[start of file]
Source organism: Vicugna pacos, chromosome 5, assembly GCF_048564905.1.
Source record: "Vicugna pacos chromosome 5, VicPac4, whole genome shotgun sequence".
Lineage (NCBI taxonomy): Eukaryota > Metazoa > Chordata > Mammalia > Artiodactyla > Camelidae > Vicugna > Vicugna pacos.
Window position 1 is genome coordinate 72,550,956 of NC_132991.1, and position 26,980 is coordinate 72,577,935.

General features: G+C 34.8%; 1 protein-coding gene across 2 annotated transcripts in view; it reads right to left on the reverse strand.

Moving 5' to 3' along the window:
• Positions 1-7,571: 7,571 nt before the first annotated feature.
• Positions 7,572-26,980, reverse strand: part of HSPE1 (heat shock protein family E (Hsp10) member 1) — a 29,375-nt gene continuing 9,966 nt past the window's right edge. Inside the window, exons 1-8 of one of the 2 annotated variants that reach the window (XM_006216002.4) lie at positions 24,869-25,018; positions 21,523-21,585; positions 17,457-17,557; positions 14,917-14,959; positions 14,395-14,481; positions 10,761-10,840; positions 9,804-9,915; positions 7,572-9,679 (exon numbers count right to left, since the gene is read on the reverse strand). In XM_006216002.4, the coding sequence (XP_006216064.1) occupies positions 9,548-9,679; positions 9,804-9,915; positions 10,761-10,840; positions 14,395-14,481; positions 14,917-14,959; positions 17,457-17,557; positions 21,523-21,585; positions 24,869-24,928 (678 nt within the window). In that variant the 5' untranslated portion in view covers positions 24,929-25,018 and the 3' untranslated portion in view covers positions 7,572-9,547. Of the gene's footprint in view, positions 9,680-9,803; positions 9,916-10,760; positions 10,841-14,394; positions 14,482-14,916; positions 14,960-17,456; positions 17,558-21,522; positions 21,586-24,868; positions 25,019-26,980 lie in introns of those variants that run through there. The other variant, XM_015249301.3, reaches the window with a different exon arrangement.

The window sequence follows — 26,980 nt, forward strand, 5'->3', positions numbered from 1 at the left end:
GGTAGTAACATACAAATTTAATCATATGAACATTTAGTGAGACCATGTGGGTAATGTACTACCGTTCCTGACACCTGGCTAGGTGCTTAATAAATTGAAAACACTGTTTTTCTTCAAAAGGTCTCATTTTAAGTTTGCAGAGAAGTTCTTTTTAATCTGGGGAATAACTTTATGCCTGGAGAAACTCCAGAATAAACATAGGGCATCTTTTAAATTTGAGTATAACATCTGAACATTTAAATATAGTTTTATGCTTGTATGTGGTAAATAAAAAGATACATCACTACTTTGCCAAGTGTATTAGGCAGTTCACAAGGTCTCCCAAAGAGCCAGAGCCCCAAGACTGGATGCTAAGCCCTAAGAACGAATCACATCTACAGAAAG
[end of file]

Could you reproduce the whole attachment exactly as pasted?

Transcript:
Source organism: Vicugna pacos, chromosome 5, assembly GCF_048564905.1.
Source record: "Vicugna pacos chromosome 5, VicPac4, whole genome shotgun sequence".
Lineage (NCBI taxonomy): Eukaryota > Metazoa > Chordata > Mammalia > Artiodactyla > Camelidae > Vicugna > Vicugna pacos.
Window position 1 is genome coordinate 72,550,956 of NC_132991.1, and position 26,980 is coordinate 72,577,935.

General features: G+C 34.8%; 1 protein-coding gene across 2 annotated transcripts in view; it reads right to left on the reverse strand.

Moving 5' to 3' along the window:
• Positions 1-7,571: 7,571 nt before the first annotated feature.
• Positions 7,572-26,980, reverse strand: part of HSPE1 (heat shock protein family E (Hsp10) member 1) — a 29,375-nt gene continuing 9,966 nt past the window's right edge. Inside the window, exons 1-8 of one of the 2 annotated variants that reach the window (XM_006216002.4) lie at positions 24,869-25,018; positions 21,523-21,585; positions 17,457-17,557; positions 14,917-14,959; positions 14,395-14,481; positions 10,761-10,840; positions 9,804-9,915; positions 7,572-9,679 (exon numbers count right to left, since the gene is read on the reverse strand). In XM_006216002.4, the coding sequence (XP_006216064.1) occupies positions 9,548-9,679; positions 9,804-9,915; positions 10,761-10,840; positions 14,395-14,481; positions 14,917-14,959; positions 17,457-17,557; positions 21,523-21,585; positions 24,869-24,928 (678 nt within the window). In that variant the 5' untranslated portion in view covers positions 24,929-25,018 and the 3' untranslated portion in view covers positions 7,572-9,547. Of the gene's footprint in view, positions 9,680-9,803; positions 9,916-10,760; positions 10,841-14,394; positions 14,482-14,916; positions 14,960-17,456; positions 17,558-21,522; positions 21,586-24,868; positions 25,019-26,980 lie in introns of those variants that run through there. The other variant, XM_015249301.3, reaches the window with a different exon arrangement.

The window sequence follows — 26,980 nt, forward strand, 5'->3', positions numbered from 1 at the left end:
GGTAGTAACATACAAATTTAATCATATGAACATTTAGTGAGACCATGTGGGTAATGTACTACCGTTCCTGACACCTGGCTAGGTGCTTAATAAATTGAAAACACTGTTTTTCTTCAAAAGGTCTCATTTTAAGTTTGCAGAGAAGTTCTTTTTAATCTGGGGAATAACTTTATGCCTGGAGAAACTCCAGAATAAACATAGGGCATCTTTTAAATTTGAGTATAACATCTGAACATTTAAATATAGTTTTATGCTTGTATGTGGTAAATAAAAAGATACATCACTACTTTGCCAAGTGTATTAGGCAGTTCACAAGGTCTCCCAAAGAGCCAGAGCCCCAAGACTGGATGCTAAGCCCTAAGAACGAATCACATCTACAGAAAG